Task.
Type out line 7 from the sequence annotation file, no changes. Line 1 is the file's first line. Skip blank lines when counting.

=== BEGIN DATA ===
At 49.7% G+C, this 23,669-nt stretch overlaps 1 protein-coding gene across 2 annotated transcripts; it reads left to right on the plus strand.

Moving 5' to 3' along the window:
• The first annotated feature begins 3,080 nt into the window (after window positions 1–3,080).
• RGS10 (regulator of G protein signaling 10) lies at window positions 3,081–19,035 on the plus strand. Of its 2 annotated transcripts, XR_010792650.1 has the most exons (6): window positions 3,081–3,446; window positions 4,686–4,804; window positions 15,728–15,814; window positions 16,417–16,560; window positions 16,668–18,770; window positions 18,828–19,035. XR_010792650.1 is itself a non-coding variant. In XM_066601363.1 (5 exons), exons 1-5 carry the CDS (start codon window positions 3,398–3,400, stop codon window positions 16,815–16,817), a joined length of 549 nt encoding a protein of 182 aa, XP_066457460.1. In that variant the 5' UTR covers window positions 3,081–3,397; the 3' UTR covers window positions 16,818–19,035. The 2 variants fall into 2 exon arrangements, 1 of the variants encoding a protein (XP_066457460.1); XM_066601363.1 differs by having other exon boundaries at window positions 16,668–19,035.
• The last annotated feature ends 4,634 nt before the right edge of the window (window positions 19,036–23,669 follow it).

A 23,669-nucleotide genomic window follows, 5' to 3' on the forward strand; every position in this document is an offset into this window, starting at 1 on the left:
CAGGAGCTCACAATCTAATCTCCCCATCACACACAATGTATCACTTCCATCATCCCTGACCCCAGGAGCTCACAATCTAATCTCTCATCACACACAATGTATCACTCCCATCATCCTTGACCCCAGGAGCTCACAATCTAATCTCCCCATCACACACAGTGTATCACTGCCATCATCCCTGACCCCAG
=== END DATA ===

CAGGAGCTCACAATCTAATCTCCCCATCACACACAATGTATCACTTCCATCATCCCTGACCCCAGGAGCTCACAATCTAATCTCTCATCACACACAATGTATCACTCCCATCATCCTTGACCCCAGGAGCTCACAATCTAATCTCCCCATCACACACAGTGTATCACTGCCATCATCCCTGACCCCAG